Help a Friend
Step 1: Understand what abuse is.
Dating abuse is a pattern of controlling behavior that often leaves victims feeling isolated and alone.
Step 2: See if there are warning signs that your friend may be in an abusive relationship.
- Does your friend apologize and make excuses for a partner's behavior?
- Does your friend cancel or change plans often?
- Does your friend call and/or text to an extreme?
- Does your friend act fearful of upsetting of angering a partner?
- Does your friend have dramatic changes in weight, appearance, or grades?
- Does your friend have unexplained injuries?
- Does your friend give up hobbies or time with friends and family?
- Does your friend seem to lose confidence in themselves?
- Does your friend have difficulty making decisions?
Step 3: Try these strategies to provide support to a friend in an abusive relationship.
- Listen with patience and compassion, not judgment.
- Let them know that you are concerned for their safety.
- Encourage them to make their own decisions and support them through this difficult process.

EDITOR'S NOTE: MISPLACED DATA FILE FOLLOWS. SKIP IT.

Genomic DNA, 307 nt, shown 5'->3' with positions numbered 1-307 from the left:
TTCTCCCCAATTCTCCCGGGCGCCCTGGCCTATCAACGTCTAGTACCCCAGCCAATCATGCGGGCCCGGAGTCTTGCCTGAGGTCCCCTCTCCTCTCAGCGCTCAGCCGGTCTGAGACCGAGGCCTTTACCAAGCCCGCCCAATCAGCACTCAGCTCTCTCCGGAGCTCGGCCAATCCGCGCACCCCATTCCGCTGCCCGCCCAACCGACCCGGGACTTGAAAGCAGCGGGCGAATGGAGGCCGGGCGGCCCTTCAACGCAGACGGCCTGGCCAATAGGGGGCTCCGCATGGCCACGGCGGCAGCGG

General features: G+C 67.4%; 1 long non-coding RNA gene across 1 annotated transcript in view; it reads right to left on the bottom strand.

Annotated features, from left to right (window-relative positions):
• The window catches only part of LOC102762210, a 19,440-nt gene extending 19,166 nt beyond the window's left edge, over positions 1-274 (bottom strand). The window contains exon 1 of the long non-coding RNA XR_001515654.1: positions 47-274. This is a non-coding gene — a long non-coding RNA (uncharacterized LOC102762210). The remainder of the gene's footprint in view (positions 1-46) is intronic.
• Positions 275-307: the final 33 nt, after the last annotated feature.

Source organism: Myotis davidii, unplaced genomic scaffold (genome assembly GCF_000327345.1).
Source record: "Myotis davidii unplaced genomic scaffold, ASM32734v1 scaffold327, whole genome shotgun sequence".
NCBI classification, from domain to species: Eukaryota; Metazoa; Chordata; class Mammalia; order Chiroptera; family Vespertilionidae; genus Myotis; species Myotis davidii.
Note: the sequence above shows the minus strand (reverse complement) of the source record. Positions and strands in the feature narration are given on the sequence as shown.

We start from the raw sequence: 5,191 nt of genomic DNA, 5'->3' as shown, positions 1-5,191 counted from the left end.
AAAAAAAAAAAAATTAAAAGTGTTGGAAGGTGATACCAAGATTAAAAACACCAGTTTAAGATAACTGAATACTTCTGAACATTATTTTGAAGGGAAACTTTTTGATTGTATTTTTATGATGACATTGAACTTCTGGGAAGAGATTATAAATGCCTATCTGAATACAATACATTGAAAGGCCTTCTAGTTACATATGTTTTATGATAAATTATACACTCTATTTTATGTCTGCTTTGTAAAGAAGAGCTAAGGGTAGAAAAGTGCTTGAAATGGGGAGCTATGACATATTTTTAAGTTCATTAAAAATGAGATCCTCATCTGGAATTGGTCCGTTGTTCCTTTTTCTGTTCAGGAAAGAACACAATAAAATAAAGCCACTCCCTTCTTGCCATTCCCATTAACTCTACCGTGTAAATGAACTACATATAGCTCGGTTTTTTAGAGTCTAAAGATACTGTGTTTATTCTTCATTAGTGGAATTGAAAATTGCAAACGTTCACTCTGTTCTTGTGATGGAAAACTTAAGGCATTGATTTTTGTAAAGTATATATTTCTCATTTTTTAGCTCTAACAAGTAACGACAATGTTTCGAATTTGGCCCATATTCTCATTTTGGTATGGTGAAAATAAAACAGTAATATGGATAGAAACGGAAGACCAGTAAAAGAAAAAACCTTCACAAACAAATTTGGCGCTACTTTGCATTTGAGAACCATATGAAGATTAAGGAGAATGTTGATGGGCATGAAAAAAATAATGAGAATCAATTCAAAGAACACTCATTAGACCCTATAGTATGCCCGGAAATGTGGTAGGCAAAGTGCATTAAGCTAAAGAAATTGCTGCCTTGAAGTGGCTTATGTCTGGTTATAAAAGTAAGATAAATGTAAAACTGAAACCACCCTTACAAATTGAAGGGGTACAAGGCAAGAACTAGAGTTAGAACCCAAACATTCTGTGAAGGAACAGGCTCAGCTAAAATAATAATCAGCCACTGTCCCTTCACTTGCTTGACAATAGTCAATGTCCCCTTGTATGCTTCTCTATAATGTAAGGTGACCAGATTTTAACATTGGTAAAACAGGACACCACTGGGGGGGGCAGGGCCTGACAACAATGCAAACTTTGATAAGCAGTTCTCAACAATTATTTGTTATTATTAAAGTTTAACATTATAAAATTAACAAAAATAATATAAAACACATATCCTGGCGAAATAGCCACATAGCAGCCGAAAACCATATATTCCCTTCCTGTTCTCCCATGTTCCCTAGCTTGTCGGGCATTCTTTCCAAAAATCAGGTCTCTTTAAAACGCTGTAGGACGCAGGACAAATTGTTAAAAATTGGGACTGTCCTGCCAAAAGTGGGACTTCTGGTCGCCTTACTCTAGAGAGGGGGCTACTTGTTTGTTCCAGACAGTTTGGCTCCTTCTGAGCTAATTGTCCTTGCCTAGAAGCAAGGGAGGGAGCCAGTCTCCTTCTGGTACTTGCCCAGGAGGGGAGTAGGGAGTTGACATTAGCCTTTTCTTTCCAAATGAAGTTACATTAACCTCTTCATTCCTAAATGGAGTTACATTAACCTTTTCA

- Let your friend know the abuse is not their fault.
- Listen and believe what they tell you.
- Acknowledge your friend's feelings. Don't tell them how they should feel.
- Use I-statements to share your feelings and what you are seeing or hearing. (e.g. "I felt really scared yesterday when I heard him scream at you.")
- Do not judge or make victim-blaming statements like, "You're stupid to stay with him" or "Why do you let her treat you like this?"
- Do not put your friend's partner down or pressure your friend to break up with their partner.
- Offer to help them find a counselor, teacher, or parent they can trust. Offer to go with your friend to speak with them.
- Call our free and helpline for additional suggestions at 1-877-88-JCADA(52232).